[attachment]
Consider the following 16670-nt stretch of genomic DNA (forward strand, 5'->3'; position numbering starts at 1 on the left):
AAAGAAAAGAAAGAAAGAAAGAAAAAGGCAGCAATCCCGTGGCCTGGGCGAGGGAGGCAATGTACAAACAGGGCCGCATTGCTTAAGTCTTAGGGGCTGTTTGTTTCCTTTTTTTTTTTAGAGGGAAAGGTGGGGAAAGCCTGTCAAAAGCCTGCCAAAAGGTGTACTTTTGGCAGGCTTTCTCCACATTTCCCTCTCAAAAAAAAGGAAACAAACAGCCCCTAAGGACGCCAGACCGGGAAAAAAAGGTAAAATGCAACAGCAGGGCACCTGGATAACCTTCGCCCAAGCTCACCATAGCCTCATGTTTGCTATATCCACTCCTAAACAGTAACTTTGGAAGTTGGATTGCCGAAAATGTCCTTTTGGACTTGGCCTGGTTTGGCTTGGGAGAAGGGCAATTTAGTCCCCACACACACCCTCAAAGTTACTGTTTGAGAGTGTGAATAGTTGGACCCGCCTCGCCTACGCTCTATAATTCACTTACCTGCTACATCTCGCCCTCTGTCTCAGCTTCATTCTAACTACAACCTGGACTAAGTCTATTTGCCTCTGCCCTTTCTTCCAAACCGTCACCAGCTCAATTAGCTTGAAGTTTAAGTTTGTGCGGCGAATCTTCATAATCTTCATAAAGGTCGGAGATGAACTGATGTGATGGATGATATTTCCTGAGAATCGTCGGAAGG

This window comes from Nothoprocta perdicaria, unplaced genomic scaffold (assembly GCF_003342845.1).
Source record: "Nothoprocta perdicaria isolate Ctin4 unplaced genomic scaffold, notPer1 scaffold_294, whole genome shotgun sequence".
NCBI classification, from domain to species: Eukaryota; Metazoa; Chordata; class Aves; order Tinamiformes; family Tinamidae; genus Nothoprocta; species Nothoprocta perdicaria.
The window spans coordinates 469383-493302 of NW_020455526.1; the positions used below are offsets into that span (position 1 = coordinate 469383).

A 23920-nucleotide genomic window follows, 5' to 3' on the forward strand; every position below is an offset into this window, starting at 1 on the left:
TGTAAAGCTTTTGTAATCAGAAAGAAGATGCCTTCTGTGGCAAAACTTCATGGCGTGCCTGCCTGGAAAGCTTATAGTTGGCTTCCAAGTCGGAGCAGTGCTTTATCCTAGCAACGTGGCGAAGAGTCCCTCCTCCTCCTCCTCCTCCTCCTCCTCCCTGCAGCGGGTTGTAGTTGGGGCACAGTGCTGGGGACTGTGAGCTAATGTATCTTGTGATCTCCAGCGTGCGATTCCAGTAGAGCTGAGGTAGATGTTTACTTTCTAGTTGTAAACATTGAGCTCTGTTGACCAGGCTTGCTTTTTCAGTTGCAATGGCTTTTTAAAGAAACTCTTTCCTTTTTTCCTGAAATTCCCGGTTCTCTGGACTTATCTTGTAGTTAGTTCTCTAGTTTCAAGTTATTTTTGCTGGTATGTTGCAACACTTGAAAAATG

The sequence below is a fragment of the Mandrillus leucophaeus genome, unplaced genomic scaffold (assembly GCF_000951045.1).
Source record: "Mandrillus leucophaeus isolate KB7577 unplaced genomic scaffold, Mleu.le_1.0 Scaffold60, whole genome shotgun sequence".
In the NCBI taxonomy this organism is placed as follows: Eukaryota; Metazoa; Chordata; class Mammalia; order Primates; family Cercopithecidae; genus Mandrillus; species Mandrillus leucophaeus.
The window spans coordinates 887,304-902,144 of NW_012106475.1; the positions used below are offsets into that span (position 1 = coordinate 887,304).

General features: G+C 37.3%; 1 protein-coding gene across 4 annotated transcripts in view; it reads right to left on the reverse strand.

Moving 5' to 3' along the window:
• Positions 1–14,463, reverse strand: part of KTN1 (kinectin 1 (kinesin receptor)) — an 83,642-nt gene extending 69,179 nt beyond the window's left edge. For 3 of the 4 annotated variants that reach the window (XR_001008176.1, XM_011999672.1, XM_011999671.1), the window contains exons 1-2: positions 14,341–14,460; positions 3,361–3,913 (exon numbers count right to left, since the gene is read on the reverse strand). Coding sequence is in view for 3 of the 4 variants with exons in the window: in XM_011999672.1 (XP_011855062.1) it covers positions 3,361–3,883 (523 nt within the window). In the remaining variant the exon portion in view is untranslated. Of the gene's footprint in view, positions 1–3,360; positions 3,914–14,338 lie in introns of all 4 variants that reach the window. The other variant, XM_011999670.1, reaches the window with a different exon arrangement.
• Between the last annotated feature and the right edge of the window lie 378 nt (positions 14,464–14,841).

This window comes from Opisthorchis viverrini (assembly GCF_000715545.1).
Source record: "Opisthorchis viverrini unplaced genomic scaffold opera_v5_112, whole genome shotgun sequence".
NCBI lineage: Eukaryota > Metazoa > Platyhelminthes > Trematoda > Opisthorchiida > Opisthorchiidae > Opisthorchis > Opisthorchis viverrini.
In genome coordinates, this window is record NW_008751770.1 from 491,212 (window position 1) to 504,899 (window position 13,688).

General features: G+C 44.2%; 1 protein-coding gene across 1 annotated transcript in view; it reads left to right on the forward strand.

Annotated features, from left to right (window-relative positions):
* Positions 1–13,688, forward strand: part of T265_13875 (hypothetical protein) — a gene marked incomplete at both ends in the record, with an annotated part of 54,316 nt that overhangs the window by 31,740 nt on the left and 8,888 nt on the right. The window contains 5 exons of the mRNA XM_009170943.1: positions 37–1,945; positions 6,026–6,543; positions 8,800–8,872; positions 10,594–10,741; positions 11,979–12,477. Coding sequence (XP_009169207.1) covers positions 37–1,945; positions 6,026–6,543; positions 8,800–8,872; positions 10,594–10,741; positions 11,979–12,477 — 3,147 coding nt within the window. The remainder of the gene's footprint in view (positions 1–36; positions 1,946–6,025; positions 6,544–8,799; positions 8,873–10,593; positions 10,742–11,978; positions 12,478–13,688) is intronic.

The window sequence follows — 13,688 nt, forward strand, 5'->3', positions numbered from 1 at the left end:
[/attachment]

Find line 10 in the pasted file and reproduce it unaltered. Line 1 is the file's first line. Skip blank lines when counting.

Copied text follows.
Source record: "Mandrillus leucophaeus isolate KB7577 unplaced genomic scaffold, Mleu.le_1.0 Scaffold60, whole genome shotgun sequence".